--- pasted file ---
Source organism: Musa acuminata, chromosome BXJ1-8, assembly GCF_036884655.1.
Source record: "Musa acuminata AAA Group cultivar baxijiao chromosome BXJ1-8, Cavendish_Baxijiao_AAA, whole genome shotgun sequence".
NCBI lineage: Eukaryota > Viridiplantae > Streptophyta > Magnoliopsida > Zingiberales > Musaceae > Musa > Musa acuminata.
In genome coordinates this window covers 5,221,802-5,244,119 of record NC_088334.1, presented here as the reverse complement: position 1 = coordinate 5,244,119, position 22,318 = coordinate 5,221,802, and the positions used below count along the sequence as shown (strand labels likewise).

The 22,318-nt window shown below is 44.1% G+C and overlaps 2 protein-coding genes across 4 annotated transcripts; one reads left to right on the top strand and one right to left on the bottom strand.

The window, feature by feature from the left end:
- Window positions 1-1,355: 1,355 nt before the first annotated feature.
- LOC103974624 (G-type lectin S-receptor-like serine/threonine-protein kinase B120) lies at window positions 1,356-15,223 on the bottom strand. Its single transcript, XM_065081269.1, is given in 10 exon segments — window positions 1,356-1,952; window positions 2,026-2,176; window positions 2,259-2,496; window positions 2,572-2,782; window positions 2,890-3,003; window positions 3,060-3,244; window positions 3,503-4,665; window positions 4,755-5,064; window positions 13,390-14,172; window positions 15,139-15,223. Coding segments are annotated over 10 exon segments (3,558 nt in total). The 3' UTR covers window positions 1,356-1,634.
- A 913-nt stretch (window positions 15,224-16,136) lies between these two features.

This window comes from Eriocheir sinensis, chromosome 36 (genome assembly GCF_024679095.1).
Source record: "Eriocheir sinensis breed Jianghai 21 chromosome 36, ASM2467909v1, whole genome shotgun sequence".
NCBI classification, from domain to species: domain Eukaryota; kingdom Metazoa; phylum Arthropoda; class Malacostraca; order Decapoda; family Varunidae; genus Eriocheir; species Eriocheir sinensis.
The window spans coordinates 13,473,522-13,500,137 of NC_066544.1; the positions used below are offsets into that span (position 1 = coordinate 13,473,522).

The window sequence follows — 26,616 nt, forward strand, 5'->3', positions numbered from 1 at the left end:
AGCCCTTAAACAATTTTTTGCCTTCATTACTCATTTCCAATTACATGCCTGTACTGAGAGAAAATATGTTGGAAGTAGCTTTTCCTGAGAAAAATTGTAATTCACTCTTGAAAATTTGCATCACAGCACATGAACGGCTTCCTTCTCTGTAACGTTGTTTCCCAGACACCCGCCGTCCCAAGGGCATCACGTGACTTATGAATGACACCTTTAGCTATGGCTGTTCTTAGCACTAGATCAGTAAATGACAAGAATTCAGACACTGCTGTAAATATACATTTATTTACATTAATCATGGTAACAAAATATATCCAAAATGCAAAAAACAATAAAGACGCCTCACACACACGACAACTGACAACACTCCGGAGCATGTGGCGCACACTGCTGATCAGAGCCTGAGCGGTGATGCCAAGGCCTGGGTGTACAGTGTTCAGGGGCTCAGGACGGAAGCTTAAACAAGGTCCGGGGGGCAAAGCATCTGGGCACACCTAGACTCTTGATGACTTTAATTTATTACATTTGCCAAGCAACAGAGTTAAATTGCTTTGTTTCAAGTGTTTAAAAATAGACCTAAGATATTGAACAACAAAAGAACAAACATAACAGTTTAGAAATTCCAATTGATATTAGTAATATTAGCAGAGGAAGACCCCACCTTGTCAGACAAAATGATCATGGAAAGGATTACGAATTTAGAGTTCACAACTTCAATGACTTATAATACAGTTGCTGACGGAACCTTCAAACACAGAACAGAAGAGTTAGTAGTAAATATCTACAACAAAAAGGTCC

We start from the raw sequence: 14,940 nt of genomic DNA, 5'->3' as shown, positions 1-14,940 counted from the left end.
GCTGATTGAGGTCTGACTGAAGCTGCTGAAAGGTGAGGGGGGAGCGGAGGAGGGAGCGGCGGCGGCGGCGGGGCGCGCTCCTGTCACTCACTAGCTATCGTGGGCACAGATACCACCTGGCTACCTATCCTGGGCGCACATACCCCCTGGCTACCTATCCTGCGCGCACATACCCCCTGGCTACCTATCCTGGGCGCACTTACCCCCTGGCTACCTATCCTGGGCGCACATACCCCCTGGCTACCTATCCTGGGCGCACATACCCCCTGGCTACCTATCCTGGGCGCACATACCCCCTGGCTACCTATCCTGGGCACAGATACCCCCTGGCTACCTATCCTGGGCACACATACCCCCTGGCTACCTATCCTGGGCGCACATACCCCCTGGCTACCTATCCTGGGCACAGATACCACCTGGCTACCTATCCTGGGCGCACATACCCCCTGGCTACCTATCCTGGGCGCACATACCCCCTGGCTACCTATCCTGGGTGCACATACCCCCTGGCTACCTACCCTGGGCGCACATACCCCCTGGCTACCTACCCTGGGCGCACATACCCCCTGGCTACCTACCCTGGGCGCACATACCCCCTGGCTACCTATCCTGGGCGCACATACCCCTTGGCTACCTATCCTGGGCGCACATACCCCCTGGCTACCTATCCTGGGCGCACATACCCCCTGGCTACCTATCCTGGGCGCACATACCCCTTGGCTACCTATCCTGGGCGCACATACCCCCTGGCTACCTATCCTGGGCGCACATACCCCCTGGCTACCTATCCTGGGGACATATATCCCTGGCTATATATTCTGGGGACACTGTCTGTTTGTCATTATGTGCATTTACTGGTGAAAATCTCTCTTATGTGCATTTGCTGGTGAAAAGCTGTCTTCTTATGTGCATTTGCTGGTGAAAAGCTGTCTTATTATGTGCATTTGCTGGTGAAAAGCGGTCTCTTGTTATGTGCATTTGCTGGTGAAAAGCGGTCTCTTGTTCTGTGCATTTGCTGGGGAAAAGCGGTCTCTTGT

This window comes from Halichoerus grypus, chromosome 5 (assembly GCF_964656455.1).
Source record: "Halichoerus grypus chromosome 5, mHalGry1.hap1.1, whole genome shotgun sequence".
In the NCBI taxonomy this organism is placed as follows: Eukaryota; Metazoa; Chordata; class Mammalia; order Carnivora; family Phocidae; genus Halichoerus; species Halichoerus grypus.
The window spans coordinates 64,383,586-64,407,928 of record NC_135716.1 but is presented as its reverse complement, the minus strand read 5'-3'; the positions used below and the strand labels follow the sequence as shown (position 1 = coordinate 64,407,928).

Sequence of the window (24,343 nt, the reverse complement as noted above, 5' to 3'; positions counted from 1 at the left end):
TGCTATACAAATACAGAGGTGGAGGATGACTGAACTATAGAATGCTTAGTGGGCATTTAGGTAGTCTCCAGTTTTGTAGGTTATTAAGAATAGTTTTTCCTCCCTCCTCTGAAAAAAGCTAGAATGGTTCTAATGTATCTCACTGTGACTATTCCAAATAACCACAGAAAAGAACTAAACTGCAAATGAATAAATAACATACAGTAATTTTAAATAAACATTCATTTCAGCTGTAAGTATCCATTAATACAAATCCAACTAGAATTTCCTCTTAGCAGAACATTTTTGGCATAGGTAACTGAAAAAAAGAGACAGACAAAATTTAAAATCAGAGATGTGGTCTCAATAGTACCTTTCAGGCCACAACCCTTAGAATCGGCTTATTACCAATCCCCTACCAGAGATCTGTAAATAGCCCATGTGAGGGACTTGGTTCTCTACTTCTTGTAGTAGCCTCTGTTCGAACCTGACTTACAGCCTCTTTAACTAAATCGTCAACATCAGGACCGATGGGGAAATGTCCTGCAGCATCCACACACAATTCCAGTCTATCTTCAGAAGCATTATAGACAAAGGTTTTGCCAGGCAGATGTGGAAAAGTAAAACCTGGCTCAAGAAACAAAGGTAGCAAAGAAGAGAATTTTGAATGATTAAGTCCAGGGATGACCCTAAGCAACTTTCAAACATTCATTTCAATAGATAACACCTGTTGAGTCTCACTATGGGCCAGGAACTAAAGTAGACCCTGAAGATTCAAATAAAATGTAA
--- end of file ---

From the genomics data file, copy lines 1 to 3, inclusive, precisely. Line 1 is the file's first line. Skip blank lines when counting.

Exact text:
Source organism: Musa acuminata, chromosome BXJ1-8, assembly GCF_036884655.1.
Source record: "Musa acuminata AAA Group cultivar baxijiao chromosome BXJ1-8, Cavendish_Baxijiao_AAA, whole genome shotgun sequence".
NCBI lineage: Eukaryota > Viridiplantae > Streptophyta > Magnoliopsida > Zingiberales > Musaceae > Musa > Musa acuminata.